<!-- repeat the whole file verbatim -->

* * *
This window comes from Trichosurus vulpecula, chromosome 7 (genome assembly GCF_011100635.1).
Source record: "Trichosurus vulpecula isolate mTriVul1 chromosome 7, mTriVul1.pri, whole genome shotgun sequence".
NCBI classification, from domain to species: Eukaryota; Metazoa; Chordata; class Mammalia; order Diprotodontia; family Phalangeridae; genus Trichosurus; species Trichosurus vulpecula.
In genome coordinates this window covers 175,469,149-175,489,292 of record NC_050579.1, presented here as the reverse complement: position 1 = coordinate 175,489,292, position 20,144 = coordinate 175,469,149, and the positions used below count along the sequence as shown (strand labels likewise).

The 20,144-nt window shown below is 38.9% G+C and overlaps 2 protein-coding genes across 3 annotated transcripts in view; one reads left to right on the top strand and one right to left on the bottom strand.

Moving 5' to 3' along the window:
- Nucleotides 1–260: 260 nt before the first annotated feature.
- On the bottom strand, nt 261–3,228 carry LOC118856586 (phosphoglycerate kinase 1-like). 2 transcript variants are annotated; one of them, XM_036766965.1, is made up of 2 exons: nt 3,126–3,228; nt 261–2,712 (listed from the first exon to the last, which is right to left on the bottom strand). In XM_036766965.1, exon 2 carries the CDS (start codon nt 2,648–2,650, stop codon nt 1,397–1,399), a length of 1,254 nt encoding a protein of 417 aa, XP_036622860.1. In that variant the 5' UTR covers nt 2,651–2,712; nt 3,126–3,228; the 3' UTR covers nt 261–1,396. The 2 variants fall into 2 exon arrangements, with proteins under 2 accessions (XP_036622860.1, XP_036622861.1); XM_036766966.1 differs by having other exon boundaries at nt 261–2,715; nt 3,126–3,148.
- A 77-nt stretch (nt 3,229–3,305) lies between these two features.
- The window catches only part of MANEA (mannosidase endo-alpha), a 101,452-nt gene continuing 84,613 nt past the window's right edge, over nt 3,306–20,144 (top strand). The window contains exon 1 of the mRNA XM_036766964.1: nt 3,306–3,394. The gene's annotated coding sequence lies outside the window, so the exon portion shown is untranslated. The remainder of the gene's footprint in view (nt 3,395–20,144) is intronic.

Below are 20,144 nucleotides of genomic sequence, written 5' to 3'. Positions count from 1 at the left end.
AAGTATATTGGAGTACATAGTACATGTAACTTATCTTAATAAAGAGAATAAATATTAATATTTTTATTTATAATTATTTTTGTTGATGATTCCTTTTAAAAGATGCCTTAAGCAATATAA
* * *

This window comes from Trichosurus vulpecula, chromosome 7 (genome assembly GCF_011100635.1).
Source record: "Trichosurus vulpecula isolate mTriVul1 chromosome 7, mTriVul1.pri, whole genome shotgun sequence".
NCBI classification, from domain to species: Eukaryota; Metazoa; Chordata; class Mammalia; order Diprotodontia; family Phalangeridae; genus Trichosurus; species Trichosurus vulpecula.
In genome coordinates this window covers 175,469,149-175,489,292 of record NC_050579.1, presented here as the reverse complement: position 1 = coordinate 175,489,292, position 20,144 = coordinate 175,469,149, and the positions used below count along the sequence as shown (strand labels likewise).

The 20,144-nt window shown below is 38.9% G+C and overlaps 2 protein-coding genes across 3 annotated transcripts in view; one reads left to right on the top strand and one right to left on the bottom strand.

Moving 5' to 3' along the window:
- Nucleotides 1–260: 260 nt before the first annotated feature.
- On the bottom strand, nt 261–3,228 carry LOC118856586 (phosphoglycerate kinase 1-like). 2 transcript variants are annotated; one of them, XM_036766965.1, is made up of 2 exons: nt 3,126–3,228; nt 261–2,712 (listed from the first exon to the last, which is right to left on the bottom strand). In XM_036766965.1, exon 2 carries the CDS (start codon nt 2,648–2,650, stop codon nt 1,397–1,399), a length of 1,254 nt encoding a protein of 417 aa, XP_036622860.1. In that variant the 5' UTR covers nt 2,651–2,712; nt 3,126–3,228; the 3' UTR covers nt 261–1,396. The 2 variants fall into 2 exon arrangements, with proteins under 2 accessions (XP_036622860.1, XP_036622861.1); XM_036766966.1 differs by having other exon boundaries at nt 261–2,715; nt 3,126–3,148.
- A 77-nt stretch (nt 3,229–3,305) lies between these two features.
- The window catches only part of MANEA (mannosidase endo-alpha), a 101,452-nt gene continuing 84,613 nt past the window's right edge, over nt 3,306–20,144 (top strand). The window contains exon 1 of the mRNA XM_036766964.1: nt 3,306–3,394. The gene's annotated coding sequence lies outside the window, so the exon portion shown is untranslated. The remainder of the gene's footprint in view (nt 3,395–20,144) is intronic.

Below are 20,144 nucleotides of genomic sequence, written 5' to 3'. Positions count from 1 at the left end.
AAGTATATTGGAGTACATAGTACATGTAACTTATCTTAATAAAGAGAATAAATATTAATATTTTTATTTATAATTATTTTTGTTGATGATTCCTTTTAAAAGATGCCTTAAGCAATATAA